When the Islamic State of Iraq and Syria stormed the gates of the Iraqi city of Mosul at 2:30AM on June 4th, 2014, the entire world had to face that the terror group had evolved beyond what anyone had expected. Years earlier, the United States had snuffed out the Ba’athist government under Saddam Hussein, and set up a democratic government led by a Shia majority within a country with a massive Sunni population. It’s no surprise that after the withdrawal of troops in 2014 that the Sunni Triangle awoke again, and the Iraqi Civil War began, coming from the western provinces of Iraq, which are majority Sunni Arabs. After routing Iraqi forces from key cities like Mosul and Fallujah, ISIS had achieved a total enough victory to evolve from simple terror organization, to semi-legitimate governing body with significant land ownership.
After carving out a piece of real estate that ripped up the Sykes-Picot Treaty, ISIS set to work operating as a semi-legitimate government in the absence of both Syrian and Iraqi influence. The various lands under the ISIS banner were reorganized to imitate other historical Islamic states, handing out traditional titles to new governors such as “Wali” or “Emir”. The new state then set to work creating laws for taxes, tariffs, and exports to generate revenue for the war machine that was still rolling towards Damascus and Baghdad to the east and west of the Euphrates. Some critics even described the structure of the government as a welfare state that incentivized participation in the military with institutionalized slavery and systematically handing out the spoils of war to the troops. To an outside observer, the government walked the thin line between actual government entity that could exist in the third world, and an extremely complicated and large organized terror operation.
The multiple revenue streams that ISIS had coming from conquered populations was supplemented by other government-sponsored ventures, both of which existed within black market exportation. The first came from liquidating antiquities sites. When the Islamic State wasn’t destroying relics on video for the world to see, they were emptying museums and archaeological sites. Local governments sold licenses to archaeologists who would then pay taxes on any items found within dig sites, and these items would be sold within the international antiquities black market. Although this income stream was local and less impactful on the successes of the state as a whole, the existence of a complex bureaucratic framework to participate in black market dealings on small scales gives us insight into a larger, internationally based revenue stream.
The second, and possibly largest form of revenue for the expanding state, was oil sales. Around 2014 and 2015, ISIS had maintained control of the oil fields of Iraq and Syria, as well as some oil wells in Libya belonging to an affiliate organization. Once Iraqi and Syrian forces were routed as far as Fallujah and Palmyra, respectively, the Islamic State had in their hands one of the world’s largest oil producing areas. Because of the cordial relationships that ISIS had with some of their neighbors such as Turkey, ISIS operatives were able to smuggle barrels of oil onto the black markets of neighboring states. With the creation of a national enterprise to fuel the war machine in its goal to conquer the rest of Syria and Iraq, the Islamic State took their operations one step further into the realm of legitimacy.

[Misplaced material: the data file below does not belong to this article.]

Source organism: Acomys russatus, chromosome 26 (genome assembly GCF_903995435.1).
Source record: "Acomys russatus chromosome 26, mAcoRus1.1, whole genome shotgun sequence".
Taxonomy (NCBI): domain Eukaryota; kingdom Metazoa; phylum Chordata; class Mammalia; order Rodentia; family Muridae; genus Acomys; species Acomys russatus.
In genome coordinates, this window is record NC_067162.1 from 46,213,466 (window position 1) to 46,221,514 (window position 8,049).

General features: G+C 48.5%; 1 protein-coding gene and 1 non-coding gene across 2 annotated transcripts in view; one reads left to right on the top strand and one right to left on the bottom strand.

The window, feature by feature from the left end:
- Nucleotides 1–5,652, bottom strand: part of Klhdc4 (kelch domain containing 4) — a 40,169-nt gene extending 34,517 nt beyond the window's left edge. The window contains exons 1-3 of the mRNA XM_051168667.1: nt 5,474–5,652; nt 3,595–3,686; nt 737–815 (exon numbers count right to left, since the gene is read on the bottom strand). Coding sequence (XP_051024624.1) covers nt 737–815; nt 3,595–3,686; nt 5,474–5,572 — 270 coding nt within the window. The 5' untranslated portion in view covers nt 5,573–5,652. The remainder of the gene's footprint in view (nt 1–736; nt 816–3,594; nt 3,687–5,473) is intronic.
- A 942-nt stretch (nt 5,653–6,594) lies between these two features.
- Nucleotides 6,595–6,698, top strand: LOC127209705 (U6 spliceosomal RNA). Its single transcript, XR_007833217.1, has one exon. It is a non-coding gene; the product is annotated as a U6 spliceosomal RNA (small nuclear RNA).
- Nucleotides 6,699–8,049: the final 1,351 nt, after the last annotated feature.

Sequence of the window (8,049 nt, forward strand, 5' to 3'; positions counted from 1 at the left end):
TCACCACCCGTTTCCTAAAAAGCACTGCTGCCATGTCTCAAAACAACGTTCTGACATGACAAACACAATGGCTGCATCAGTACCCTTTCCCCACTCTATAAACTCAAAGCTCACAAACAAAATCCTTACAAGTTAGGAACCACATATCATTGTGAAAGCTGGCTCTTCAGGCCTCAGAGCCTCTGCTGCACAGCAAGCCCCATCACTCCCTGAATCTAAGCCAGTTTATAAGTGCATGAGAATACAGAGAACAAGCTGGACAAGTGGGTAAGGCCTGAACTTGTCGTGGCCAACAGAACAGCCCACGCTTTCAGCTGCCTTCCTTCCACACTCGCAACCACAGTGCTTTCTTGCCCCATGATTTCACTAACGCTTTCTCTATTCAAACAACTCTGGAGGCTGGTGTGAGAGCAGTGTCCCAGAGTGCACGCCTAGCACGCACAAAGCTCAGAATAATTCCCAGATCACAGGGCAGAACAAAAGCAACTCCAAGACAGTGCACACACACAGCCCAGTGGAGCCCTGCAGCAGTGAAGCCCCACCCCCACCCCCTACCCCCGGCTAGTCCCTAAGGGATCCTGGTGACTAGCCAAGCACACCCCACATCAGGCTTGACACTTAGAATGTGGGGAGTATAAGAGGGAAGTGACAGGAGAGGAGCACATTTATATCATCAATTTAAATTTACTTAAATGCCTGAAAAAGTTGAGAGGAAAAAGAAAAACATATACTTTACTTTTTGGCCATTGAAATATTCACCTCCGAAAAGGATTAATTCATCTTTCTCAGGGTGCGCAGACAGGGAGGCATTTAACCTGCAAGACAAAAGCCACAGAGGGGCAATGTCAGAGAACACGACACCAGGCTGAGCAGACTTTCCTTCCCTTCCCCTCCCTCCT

The first report of the Islamic State gold dinar appeared in late 2014. The dinar, a monetary instrument that finds its roots dating back to the Umayyad Caliphate, showcases the productive capabilities of the state, and the rejection of other money instruments in the area. It made sense to switch to this new gold-based dinar, if only because with the growth of the state came the international devaluation, or at least the internal discouraged use, of both the Syrian Pound and Iraqi Dinar. In addition, money minted in gold removes any traceability that could link goods like gold or US dollars to smuggling routes connected with the Islamic State. Although the widespread usage of the coins is debatable, it shows the capabilities of an organization desperately attempting to entrench itself enough to withstand international pressure.
Although the actual usage is dubious, the creation of the ISIS dinar is a high-water mark for the failed revolution. As of now, the Islamic State has been reduced to a few villages on the Euphrates, a far cry from the war machine that threatened the very existence of both Iraq and Syria. For what it’s worth, the internal dealings of the Islamic signal a new breed of terrorist organization, one that becomes powerful enough to generate not only its own internal economy, but an independent currency based in gold. For lack of better phrasing, the previously economically dependent or parasitic terrorist organization had somehow clawed out of the muck to become an income-generating force all on its own, which is one of the reasons that the Syrian and Iraqi governments are still at war with the insurgents six years after the first violent clashes broke out from around the Euphrates.
ISIS as an organization is a departure from traditional thought, as the military juggernaut was able to smash two sovereign states in the Middle East, mint its own currency, and implement its own laws and ordinances to orchestrate the collection of income through what could be argued are legitimate means, like taxes. In addition, ISIS operations existed without traditional “hosts,” as the state didn’t rely on outside funding like the IRA, or small-scale smuggling like Hezbollah, and instead was able to negotiate long-term, albeit secretive, contracts with neighbors to facilitate black market creation. Instead of being part of and benefiting from a larger instability, ISIS became the instability, and then the rule of law in the areas they controlled.